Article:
Like most US companies, news organizations are hierarchies, which people who have worked in corporate offices can readily understand. Given that “90% of the United States’ media is controlled by five media conglomerates,” the top executive at many news outfits is likely the CEO of a multinational corporation. The word comes down from the business execs to the company’s division chiefs, as seen in countless movies (like the 1976 classic Network). This was how it was when I worked on primetime national news at CBS in the 1990s.

On the inside, it wasn’t easy to see organizational bias, when job security and team work required overlooking it. The response to the heavily promoted primetime news pairing of two well-known anchors exemplified how news personnel learn to toe the line. The two anchors had zero chemistry, but no one mentioned it, as if an unwritten code had been instantly internalized. This dragged on for two years, pulling down the network’s ratings.

Higher-ups would never offer editorial staff direct input on content. That’s what the executive and middle management were for. Would these managers confide to their staff that the big guns gave them a certain direction? No. Whatever it was, they would present it as their own, and it would be adopted.


Posted by alwaysinasnit | Thu Sep 19, 2019, 03:50 PM (3 replies)

The practical effects of 45's/GOP's fight to count US citizens.


by Jeffrey W Ladewig, Associate Professor of Political Science, University of Connecticut

The U.S. is still months away from the start of the 2020 census – but the decennial count of the country’s population is already controversial.

After the Supreme Court’s decision at the end of June, President Donald Trump conceded that the administration would no longer pursue a citizenship question on the 2020 U.S. Census.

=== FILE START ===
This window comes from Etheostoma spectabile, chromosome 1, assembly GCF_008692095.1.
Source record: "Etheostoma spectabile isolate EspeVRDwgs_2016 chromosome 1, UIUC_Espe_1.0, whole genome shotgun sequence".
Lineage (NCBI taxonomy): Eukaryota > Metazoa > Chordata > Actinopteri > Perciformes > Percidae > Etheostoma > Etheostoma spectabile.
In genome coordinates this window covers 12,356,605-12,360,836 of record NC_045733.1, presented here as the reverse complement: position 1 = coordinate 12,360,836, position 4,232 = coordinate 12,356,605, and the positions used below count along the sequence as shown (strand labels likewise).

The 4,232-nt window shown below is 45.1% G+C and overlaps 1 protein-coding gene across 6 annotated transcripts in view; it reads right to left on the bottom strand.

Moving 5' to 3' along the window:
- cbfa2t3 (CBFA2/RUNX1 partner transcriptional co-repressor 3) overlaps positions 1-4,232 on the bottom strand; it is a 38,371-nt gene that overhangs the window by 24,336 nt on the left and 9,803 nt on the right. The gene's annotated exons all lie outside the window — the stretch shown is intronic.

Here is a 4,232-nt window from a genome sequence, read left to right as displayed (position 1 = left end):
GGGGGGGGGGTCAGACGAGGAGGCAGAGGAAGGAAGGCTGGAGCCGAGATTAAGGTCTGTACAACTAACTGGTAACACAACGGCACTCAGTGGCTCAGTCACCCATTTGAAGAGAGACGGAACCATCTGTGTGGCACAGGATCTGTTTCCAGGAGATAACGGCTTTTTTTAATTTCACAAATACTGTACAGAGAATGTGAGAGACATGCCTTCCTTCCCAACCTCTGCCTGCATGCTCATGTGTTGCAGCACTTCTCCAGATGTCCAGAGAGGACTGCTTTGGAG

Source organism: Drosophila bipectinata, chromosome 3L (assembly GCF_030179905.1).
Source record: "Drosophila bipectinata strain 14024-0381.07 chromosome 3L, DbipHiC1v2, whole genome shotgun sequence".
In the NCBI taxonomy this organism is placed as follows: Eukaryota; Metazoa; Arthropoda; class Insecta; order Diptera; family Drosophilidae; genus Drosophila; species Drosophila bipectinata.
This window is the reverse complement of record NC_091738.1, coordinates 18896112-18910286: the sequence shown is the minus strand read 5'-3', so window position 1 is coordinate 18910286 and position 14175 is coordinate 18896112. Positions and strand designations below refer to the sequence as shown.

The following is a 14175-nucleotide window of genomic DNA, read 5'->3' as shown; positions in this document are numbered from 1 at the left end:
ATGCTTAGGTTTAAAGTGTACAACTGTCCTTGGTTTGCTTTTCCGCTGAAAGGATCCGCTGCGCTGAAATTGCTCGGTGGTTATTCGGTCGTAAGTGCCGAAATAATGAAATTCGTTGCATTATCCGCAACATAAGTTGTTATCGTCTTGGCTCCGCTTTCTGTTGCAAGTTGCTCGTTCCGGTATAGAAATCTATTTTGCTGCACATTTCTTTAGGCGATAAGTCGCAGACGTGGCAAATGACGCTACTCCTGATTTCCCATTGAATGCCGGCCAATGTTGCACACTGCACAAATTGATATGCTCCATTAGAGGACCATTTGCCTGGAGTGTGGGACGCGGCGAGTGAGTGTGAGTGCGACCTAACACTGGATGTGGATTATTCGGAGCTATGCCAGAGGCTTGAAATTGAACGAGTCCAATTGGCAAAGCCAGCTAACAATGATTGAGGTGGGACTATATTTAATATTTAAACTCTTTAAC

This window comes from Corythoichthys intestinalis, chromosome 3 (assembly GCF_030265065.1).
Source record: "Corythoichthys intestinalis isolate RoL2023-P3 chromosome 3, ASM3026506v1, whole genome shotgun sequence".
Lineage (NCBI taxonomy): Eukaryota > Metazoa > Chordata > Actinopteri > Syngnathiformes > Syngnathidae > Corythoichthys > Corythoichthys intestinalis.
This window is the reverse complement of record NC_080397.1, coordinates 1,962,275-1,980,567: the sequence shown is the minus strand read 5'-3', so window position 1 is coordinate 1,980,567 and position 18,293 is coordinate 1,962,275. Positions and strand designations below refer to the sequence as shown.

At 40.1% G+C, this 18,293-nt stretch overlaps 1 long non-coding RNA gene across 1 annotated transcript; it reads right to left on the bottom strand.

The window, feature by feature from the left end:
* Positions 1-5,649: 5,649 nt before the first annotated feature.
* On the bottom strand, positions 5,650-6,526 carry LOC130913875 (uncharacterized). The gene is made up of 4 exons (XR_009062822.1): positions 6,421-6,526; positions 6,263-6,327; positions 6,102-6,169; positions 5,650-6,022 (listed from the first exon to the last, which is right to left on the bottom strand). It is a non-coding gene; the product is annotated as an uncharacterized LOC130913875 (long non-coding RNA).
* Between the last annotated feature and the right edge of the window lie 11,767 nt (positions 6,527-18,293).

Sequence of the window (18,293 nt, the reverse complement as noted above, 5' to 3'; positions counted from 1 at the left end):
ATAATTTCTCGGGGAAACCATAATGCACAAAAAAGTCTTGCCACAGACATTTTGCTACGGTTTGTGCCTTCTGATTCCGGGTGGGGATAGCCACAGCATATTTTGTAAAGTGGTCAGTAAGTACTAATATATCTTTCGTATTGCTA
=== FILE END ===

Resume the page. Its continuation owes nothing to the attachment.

Instead, Trump announced that he signed an executive order instructing the executive branch to share all citizenship data with the U.S. Census. He suggested that the augmented data could be used in the apportionment and redistricting processes.

I have studied and taught how the U.S. apportions seats in Congress and redraws congressional districts for two decades. These topics have been of paramount importance to democratic representation since, at least, the founding of the U.S. And both are critical for the future legitimacy of the American government after the 2020 Census.

Posted by alwaysinasnit | Thu Aug 8, 2019, 02:50 PM (1 replies)

The difference between 'left' and 'liberal' and why voters need to know.


According to press accounts, all of the Democratic contenders taking the stage this week rank on a spectrum of more or less “liberal.”

They don’t.

While most are liberal, two or three are leftist, not liberal. It’s important that voters start distinguishing between those terms because the primary presents them a stark choice between the two.

Leftism and liberalism are distinct political categories with different histories. Understanding the problem of fusing them requires a quick tour of British history from around 1845 to 1980 with just a few stops along the way to the U.S. in 2019.


Interesting article and well worth reading.